The discontent will surface next week when trade union leaders on the National Executive Committee will question the decision to shunt Mr Whitty into a European liaison job without consulting them.
Suspicion that the new leader wants to marginalise the unions, prompted by Mr Blair's post-election declaration that they 'have no special place' in the party, coincides with a coded attack on hard-line modernisers by Labour's chairman, David Blunkett. He will use his fraternal address to the Trades Union Congress in Blackpool tomorrow to reassert the importance of the link.
Some union leaders are also anxious that Mr Blair's favoured candidate for the general secretaryship, Tom Sawyer, a senior official of the public services union, Unison, could be 'shoed in' without a proper contest.
Critics of the high-level politicking will use a special meeting of the NEC a week tomorrow to praise Mr Whitty for his record in putting Labour's finances on an even keel - the party has pounds 4m in the bank - and overhauling its ramshackle organisation. Their praise will be meant as overt criticism of the party leader.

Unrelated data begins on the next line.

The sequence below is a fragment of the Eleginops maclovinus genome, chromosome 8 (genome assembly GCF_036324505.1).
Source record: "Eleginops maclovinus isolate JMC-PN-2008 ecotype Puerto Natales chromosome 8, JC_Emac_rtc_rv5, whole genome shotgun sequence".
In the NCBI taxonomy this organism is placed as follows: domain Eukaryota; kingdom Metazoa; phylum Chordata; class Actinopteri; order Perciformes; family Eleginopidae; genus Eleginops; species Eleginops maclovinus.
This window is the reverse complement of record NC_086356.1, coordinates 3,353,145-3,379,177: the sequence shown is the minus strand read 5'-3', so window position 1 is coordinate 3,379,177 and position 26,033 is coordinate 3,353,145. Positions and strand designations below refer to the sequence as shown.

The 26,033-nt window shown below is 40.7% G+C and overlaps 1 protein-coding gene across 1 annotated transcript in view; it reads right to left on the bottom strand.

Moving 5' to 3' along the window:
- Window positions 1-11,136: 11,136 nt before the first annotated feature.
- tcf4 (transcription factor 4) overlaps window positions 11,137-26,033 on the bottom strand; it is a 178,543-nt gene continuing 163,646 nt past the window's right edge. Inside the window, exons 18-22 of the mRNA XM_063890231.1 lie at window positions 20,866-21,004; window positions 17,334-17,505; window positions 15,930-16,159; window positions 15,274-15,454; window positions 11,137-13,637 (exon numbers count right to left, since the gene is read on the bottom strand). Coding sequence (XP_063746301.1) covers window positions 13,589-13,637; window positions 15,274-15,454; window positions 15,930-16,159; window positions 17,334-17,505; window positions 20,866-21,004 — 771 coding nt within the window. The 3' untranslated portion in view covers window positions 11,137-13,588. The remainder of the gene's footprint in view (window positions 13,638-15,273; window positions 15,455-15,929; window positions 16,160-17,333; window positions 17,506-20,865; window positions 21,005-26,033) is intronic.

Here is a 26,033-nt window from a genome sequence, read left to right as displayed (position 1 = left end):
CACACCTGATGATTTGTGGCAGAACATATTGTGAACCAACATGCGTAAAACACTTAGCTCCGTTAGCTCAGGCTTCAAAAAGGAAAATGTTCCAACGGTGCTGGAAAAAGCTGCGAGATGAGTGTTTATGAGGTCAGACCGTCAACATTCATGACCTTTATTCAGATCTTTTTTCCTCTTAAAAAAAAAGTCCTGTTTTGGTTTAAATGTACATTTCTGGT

Mr Whitty, who has accepted the new post 'in principle', neverthless told staff in a personal message: 'In many ways I would regret leaving at this time, but it is a major new challenge for me.'
He will remain in charge until after the party conference next month, when the NEC will choose his successor.
John Monks, general secretary of the TUC, spelt out yesterday the terms of the relationship that the trade unions will want with Tony Blair if Labour wins the next election.
'What I expect is access, an opportunity to get fairness for British workers and unions, and a balance in the labour market, rather than the licence for bad employers to trample on workers which has been the hallmark of the Thatcher-Major years,' he said on the eve of his first full Congress as general secretary.Reuse content